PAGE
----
2. Next, LendCo takes a look into accounting data and sees the drivers behind that cash flow. Marketing spend is low, but revenue is high. The business has been growing and spending a decreasing amount on OpEx over time as WidgetCo reaches economies of scale.
  3. Looking at accounts receivables and payable, there’s a bit of a red flag that there is a sizable amount of outstanding payments to vendors, some of which are overdue.
  4. Lastly, looking at commerce data, 90% of revenue is coming from a single product and most of those are first time customers, with few repeats. However, there are few refunds.
  5. LendCo infers that WidgetCo is beginning to build strong economics for their business, though driven mostly by a single product. The company is operating efficiently and growing at a steady clip but there is some risk because it’s still in its early stages and most customers are new, but that’s a risk LendCo can handle.
  6. LendCo decides to raise the credit limit for WidgetCo, but wants to track a few of these key metrics over time and adjust as needed. LendCo wants to make sure they see WidgetCo pays off their vendors, increases their repeat customers, and diversifies the SKUs they’re selling before offering more loans.

If LendCo had just looked at banking data, the decision could’ve been very different. They may have raised the credit limit more significantly and risked WidgetCo defaulting on the loan. Now, with additional sources of data, LendCo can underwrite more accurately and monitor over time.

But… Integrations are Hard

However, building direct integrations into multiple banking, commerce, and accounting platforms, then underwriting in an automated and timely manner, is much harder than most teams initially estimate.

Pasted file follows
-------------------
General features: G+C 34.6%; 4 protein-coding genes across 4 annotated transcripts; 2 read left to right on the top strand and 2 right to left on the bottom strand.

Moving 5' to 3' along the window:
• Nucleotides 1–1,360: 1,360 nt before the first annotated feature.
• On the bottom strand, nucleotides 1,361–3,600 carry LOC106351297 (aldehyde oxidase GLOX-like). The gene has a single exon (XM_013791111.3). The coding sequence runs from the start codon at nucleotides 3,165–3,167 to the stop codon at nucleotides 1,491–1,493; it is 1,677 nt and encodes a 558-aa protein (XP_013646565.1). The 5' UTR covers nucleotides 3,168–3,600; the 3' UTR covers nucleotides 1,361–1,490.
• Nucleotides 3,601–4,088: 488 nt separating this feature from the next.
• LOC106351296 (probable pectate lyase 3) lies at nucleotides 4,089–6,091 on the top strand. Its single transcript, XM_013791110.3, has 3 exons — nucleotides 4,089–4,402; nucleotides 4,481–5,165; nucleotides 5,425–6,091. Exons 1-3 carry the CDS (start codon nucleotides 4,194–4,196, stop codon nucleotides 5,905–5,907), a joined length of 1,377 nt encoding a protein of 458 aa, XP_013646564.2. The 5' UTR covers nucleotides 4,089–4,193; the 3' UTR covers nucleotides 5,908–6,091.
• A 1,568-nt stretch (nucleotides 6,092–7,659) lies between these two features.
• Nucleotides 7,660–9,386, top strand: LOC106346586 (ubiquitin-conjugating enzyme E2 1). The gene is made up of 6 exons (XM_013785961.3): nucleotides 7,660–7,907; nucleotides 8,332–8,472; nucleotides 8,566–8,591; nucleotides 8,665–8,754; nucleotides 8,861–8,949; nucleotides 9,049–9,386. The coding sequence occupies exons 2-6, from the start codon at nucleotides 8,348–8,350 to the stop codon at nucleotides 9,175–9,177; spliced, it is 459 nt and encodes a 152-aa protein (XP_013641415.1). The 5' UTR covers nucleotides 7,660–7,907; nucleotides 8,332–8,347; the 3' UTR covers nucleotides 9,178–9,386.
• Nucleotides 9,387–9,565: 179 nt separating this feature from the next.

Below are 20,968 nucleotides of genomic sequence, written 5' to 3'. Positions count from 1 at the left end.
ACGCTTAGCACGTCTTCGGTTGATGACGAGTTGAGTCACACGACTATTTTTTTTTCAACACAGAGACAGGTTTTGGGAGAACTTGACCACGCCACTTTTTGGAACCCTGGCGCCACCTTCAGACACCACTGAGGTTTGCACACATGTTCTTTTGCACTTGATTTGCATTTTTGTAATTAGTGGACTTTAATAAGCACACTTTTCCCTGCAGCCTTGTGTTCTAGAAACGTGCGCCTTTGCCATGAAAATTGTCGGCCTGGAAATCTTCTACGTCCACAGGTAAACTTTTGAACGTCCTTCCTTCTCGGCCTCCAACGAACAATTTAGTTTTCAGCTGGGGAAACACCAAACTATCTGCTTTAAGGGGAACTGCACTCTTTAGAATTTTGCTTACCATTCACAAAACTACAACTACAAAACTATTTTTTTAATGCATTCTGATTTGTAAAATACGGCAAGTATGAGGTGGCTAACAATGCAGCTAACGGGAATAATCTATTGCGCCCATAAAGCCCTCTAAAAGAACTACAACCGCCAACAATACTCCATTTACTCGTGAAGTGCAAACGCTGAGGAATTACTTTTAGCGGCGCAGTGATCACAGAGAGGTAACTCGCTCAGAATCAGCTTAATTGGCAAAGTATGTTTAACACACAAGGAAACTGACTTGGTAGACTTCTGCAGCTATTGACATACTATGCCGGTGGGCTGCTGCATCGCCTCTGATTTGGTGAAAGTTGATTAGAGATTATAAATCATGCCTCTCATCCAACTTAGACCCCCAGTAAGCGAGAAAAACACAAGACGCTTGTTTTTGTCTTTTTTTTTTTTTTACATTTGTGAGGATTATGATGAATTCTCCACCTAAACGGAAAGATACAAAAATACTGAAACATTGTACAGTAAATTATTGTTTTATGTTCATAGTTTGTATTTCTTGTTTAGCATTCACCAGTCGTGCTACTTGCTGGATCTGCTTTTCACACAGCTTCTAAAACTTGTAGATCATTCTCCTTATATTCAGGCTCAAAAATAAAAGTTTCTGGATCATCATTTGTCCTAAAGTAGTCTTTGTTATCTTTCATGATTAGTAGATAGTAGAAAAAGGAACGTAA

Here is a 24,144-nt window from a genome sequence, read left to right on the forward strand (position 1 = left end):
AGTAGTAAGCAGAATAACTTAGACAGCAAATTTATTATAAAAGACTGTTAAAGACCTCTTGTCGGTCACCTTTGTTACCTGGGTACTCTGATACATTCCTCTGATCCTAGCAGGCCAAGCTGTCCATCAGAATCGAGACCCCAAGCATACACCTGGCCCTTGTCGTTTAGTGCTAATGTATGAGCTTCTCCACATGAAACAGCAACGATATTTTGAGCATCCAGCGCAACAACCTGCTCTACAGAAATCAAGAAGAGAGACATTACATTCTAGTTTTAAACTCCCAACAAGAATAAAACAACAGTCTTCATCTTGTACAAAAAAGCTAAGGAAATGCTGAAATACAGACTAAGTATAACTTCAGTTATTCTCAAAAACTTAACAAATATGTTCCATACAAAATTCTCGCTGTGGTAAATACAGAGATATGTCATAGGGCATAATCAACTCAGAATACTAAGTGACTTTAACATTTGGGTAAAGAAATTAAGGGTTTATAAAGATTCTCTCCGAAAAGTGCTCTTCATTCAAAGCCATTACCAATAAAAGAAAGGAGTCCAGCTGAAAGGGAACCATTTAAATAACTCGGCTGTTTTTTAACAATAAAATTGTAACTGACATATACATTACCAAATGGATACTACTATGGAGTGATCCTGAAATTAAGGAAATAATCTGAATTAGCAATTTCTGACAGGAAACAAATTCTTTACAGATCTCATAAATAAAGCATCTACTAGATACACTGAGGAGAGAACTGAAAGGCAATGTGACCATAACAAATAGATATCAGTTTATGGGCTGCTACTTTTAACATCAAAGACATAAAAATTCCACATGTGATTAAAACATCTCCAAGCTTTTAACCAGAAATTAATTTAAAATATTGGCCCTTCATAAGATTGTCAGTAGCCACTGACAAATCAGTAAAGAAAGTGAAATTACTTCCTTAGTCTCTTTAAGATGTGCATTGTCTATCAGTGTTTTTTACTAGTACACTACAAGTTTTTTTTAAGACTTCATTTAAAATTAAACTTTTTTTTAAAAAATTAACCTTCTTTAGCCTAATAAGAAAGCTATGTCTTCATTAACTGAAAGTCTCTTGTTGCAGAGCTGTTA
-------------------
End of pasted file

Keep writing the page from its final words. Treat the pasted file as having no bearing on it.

1. The market for each of these platforms is incredibly fragmented. For commerce, there’s e-commerce platforms like Shopify, BigCommerce, Squarespace, marketplaces like Amazon, Walmart, Mercado Libre, and payment processors like Stripe, Paypal, and Square. For accounting, Quickbooks, Sage, Netsuite, Xero, and more. Fintechs want to make sure they’re connected into as many as possible to grow their addressable market.
  2. Building each integration can take weeks of engineering resources that could be spent on activities that help them differentiate from their competitors. Each integration is different. Each platform is different. And managing large volumes of data across platforms creates added complexity. The learning curve is reset for engineering teams after building every integration.
  3. After the integrations are built, maintaining integrations is painful because it requires a dedicated SME to stay up to date on platform API changes and manage the reliability and scalability of the integrations.
  4. Once they are built, the user experience needs to be seamless and optimized for conversion. Creating an experience that incentivizes users to authenticate and connect to their banking, accounting, and commerce platforms, without losing them through the flow is a tricky needle to thread.

Rutter Commerce & Accounting API

Leading fintechs lenders like Outfund, Uncapped, Mercury, Parafin, and Wayflyer have the holy grail of speed and a frictionless loan application experience (through a simple web link to connect commerce and accounting platforms), while maintaining strong underwriting discipline by capturing a holistic financial picture of a business from banking, commerce, and accounting data.

Though Rutter initially started in the commerce platform space, we are excited to formally launch accounting APIs to Quickbooks (Desktop and Online), Xero, Sage Business Cloud and Intacct, Netsuite, Freshbooks with more platforms to be added soon.

If you're interested in learning more about Rutter and seeing a demo of our product, you can reach out here.

Stay up to date with the Rutter blog

Thank you! Your submission has been received!
Oops! Something went wrong while submitting the form.

Stay up to date with the Rutter blog